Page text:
Consensus standards of healthcare for adults and children with inflammatory bowel disease in the UK

Kapasi R, Glatter J, Lamb CA, et al

Consensus standards of healthcare for adults and children with inflammatory bowel disease in the UK

Frontline Gastroenterology Published Online First: 24 July 2019. doi: 10.1136/flgastro-2019-101260

 

 

How do you provide quality care for a patient with IBD? What standards define good quality IBD care? Building on previous IBD standards published in 2009 and 2013 this humungous effort from key stakeholders involved in IBD care provided a Delphi-consensus on seven key domains to set standards that should be adhered to in order to provide good quality IBD care. The seven domains were

 

1.Design and delivery of the multidisciplinary IBD service

2.Prediagnostic referral pathways, protocols and timeframes

3.Holistic care of the newly diagnosed patient

  1. flare management to support patient empowerment, self-management and access to specialists where required
  2. Surgery including appropriate expertise, preoperative information, psychological support and postoperative care
  3. inpatient medical care delivery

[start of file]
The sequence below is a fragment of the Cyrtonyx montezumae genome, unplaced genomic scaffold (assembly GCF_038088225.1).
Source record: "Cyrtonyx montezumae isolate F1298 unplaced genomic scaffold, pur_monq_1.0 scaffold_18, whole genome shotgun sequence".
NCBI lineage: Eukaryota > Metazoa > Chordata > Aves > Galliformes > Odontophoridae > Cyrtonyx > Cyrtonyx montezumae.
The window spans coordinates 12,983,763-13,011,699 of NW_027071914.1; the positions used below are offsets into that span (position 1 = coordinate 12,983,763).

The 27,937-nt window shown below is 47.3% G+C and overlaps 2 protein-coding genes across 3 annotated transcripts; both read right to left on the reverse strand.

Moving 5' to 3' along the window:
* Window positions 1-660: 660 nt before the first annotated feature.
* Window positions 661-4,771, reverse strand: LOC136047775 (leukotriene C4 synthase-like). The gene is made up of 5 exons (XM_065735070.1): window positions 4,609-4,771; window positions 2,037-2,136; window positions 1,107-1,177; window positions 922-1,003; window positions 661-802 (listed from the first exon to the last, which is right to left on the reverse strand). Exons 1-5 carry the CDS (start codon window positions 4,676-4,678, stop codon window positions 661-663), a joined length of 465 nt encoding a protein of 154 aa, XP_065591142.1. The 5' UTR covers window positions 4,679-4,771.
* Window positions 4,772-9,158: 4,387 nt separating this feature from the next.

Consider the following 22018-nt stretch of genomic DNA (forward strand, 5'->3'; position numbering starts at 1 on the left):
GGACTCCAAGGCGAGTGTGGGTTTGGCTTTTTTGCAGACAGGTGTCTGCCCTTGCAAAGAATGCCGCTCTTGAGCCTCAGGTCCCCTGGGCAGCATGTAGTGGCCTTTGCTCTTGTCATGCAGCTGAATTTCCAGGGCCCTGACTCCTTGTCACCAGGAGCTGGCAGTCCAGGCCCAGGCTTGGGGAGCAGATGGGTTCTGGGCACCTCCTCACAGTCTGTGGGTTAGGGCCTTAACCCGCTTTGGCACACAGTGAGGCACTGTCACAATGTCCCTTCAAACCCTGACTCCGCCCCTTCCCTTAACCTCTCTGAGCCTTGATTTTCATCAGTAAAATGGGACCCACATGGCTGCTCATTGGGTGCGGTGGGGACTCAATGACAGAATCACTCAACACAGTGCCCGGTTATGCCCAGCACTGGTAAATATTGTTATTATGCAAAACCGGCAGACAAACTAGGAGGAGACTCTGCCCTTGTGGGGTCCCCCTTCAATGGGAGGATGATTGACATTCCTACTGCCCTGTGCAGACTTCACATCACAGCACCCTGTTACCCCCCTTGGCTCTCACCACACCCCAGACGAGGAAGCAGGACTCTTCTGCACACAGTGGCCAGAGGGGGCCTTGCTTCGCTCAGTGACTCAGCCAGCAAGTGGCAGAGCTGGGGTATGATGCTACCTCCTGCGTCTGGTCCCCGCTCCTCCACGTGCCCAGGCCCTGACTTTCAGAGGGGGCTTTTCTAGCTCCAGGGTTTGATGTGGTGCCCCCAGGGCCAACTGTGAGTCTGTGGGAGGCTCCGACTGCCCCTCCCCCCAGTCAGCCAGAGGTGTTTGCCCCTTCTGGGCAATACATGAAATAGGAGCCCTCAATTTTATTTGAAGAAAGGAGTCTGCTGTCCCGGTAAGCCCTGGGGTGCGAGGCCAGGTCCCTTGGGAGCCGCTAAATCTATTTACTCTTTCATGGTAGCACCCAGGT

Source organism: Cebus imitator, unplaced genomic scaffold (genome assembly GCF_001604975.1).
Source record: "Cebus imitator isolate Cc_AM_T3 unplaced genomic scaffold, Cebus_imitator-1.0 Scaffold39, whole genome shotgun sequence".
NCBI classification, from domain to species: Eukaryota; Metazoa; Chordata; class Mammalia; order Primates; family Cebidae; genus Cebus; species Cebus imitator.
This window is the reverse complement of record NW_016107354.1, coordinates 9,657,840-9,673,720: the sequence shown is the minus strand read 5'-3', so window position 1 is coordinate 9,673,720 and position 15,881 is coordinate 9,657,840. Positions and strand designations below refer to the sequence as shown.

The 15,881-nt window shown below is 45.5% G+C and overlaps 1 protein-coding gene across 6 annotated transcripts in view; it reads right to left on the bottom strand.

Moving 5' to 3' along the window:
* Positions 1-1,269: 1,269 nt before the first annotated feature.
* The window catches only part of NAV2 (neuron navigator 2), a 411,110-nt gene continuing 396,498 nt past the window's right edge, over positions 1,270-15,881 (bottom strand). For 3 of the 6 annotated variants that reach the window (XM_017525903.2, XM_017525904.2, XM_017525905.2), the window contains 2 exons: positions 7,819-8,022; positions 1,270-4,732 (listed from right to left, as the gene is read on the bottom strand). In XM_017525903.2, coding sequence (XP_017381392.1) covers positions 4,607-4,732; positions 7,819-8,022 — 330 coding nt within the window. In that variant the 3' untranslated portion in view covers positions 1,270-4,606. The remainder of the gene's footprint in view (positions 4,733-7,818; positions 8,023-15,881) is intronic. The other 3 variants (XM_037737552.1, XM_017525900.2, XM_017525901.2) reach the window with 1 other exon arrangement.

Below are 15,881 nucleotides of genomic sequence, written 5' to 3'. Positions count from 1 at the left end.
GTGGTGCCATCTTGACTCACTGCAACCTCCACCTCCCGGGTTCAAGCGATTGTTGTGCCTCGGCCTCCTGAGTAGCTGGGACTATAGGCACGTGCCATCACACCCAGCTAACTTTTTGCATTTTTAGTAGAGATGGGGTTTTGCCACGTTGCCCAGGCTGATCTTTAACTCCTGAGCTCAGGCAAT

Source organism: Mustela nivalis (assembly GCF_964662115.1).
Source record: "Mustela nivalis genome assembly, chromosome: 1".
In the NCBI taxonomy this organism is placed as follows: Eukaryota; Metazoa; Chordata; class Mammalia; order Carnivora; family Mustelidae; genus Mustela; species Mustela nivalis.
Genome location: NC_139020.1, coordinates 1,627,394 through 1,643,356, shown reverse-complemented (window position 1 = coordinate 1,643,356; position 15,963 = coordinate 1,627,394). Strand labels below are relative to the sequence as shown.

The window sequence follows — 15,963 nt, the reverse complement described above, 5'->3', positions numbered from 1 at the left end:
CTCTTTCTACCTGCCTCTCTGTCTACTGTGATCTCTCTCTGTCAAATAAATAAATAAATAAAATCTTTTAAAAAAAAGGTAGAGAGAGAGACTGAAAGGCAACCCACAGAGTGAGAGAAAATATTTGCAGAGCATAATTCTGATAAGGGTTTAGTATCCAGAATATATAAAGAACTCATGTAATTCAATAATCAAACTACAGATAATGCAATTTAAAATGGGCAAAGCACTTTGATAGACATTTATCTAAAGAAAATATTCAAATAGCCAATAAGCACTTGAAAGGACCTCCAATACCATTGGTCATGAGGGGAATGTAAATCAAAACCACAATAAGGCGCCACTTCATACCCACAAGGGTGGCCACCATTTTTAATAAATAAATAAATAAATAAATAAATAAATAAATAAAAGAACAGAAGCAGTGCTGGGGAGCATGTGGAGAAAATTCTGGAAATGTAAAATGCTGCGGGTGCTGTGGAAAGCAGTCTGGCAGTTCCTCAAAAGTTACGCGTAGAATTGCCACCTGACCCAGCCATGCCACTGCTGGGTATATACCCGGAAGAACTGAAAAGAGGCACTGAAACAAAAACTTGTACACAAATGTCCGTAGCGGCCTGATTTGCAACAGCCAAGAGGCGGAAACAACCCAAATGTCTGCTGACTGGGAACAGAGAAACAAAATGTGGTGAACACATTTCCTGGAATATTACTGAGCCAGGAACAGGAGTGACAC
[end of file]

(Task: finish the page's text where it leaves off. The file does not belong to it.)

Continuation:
4. Ongoing long-term care in the outpatient department and primary care setting including shared care. framework.

 

The standards were created using an E-Delphi voting system. For those not familiar with this, it essentially asks experts in the field to vote on specific statements. Generally speaking, a consensus of > 80% means a statement is accepted.

 

What is really striking about these standards is the vast number of professionals and patients it involved- some 689 patients and 151 healthcare professionals. This included 65 IBD nurse specialists, 60 gastroenterologists, 5 colorectal surgeons, 6 specialist pharmacists, 7 dietitians, 4 GPs, 2 nurse endoscopists, 1 radiologist and one trainee physiologist) assessed the usage and impact of previous iterations of the IBD Standards. This means you get a vast and diverse opinion from all the different MDT members involved in IBD care.

 

A blog cannot do this justice on all the details of the document but I thought I would highlight some overriding messages to whet your appetites. Essentially right from pre-diagnosis to follow-up these standards highlight the need to offer timely investigations and treatment for those with IBD. The standards suggest that IBD care should be looked after by specialists with rapid access to healthcare professionals when things go wrong. What I really liked about these standards was the emphasis of involving the patient in decision making the whole way throughout an IBD journey.

 

The standards are also so easy to read and I would say pretty jargon free. These make this document accessible to all healthcare professionals and patients alike.

 

Want to know what standards you need to achieve to get the best IBD care. Look no further than this document online now on

 

https://fg.bmj.com/content/early/2019/07/19/flgastro-2019-101260

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